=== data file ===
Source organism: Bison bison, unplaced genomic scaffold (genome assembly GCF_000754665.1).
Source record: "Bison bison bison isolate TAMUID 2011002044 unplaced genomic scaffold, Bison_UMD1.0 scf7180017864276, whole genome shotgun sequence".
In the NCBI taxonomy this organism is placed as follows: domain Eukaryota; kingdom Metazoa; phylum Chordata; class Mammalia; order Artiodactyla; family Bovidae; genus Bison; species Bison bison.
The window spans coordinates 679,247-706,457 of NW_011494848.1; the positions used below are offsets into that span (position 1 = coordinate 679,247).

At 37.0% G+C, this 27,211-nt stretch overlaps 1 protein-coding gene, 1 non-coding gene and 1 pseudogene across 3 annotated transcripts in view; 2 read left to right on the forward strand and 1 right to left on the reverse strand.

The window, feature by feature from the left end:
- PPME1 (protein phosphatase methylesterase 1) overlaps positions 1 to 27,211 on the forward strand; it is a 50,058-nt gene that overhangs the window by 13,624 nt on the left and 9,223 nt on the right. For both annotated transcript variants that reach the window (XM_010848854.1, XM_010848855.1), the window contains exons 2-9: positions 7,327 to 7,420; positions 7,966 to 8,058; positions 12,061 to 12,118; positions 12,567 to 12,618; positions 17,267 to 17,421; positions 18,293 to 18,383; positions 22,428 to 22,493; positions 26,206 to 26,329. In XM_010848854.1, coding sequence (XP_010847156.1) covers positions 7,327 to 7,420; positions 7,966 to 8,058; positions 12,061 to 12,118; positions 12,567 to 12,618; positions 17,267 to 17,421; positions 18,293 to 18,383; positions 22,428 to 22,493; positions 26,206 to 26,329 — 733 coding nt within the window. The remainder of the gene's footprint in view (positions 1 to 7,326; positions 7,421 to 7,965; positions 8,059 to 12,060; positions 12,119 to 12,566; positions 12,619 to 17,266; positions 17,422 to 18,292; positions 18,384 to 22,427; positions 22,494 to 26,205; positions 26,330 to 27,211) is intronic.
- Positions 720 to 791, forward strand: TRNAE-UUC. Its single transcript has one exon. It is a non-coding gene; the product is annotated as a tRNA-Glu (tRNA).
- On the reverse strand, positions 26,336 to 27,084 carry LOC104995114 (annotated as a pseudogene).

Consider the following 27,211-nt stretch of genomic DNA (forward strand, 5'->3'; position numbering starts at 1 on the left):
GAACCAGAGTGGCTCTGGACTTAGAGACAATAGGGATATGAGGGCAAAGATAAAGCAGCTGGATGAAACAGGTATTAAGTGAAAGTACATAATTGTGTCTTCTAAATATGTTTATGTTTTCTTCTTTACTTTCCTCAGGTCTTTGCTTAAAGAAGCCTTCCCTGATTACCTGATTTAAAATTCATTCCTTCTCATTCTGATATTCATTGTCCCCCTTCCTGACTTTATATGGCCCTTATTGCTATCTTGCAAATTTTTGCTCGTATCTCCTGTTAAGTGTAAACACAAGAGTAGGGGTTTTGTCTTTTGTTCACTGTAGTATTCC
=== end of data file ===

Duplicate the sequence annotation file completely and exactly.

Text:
Source organism: Bison bison, unplaced genomic scaffold (genome assembly GCF_000754665.1).
Source record: "Bison bison bison isolate TAMUID 2011002044 unplaced genomic scaffold, Bison_UMD1.0 scf7180017864276, whole genome shotgun sequence".
In the NCBI taxonomy this organism is placed as follows: domain Eukaryota; kingdom Metazoa; phylum Chordata; class Mammalia; order Artiodactyla; family Bovidae; genus Bison; species Bison bison.
The window spans coordinates 679,247-706,457 of NW_011494848.1; the positions used below are offsets into that span (position 1 = coordinate 679,247).

At 37.0% G+C, this 27,211-nt stretch overlaps 1 protein-coding gene, 1 non-coding gene and 1 pseudogene across 3 annotated transcripts in view; 2 read left to right on the forward strand and 1 right to left on the reverse strand.

The window, feature by feature from the left end:
- PPME1 (protein phosphatase methylesterase 1) overlaps positions 1 to 27,211 on the forward strand; it is a 50,058-nt gene that overhangs the window by 13,624 nt on the left and 9,223 nt on the right. For both annotated transcript variants that reach the window (XM_010848854.1, XM_010848855.1), the window contains exons 2-9: positions 7,327 to 7,420; positions 7,966 to 8,058; positions 12,061 to 12,118; positions 12,567 to 12,618; positions 17,267 to 17,421; positions 18,293 to 18,383; positions 22,428 to 22,493; positions 26,206 to 26,329. In XM_010848854.1, coding sequence (XP_010847156.1) covers positions 7,327 to 7,420; positions 7,966 to 8,058; positions 12,061 to 12,118; positions 12,567 to 12,618; positions 17,267 to 17,421; positions 18,293 to 18,383; positions 22,428 to 22,493; positions 26,206 to 26,329 — 733 coding nt within the window. The remainder of the gene's footprint in view (positions 1 to 7,326; positions 7,421 to 7,965; positions 8,059 to 12,060; positions 12,119 to 12,566; positions 12,619 to 17,266; positions 17,422 to 18,292; positions 18,384 to 22,427; positions 22,494 to 26,205; positions 26,330 to 27,211) is intronic.
- Positions 720 to 791, forward strand: TRNAE-UUC. Its single transcript has one exon. It is a non-coding gene; the product is annotated as a tRNA-Glu (tRNA).
- On the reverse strand, positions 26,336 to 27,084 carry LOC104995114 (annotated as a pseudogene).

Consider the following 27,211-nt stretch of genomic DNA (forward strand, 5'->3'; position numbering starts at 1 on the left):
GAACCAGAGTGGCTCTGGACTTAGAGACAATAGGGATATGAGGGCAAAGATAAAGCAGCTGGATGAAACAGGTATTAAGTGAAAGTACATAATTGTGTCTTCTAAATATGTTTATGTTTTCTTCTTTACTTTCCTCAGGTCTTTGCTTAAAGAAGCCTTCCCTGATTACCTGATTTAAAATTCATTCCTTCTCATTCTGATATTCATTGTCCCCCTTCCTGACTTTATATGGCCCTTATTGCTATCTTGCAAATTTTTGCTCGTATCTCCTGTTAAGTGTAAACACAAGAGTAGGGGTTTTGTCTTTTGTTCACTGTAGTATTCC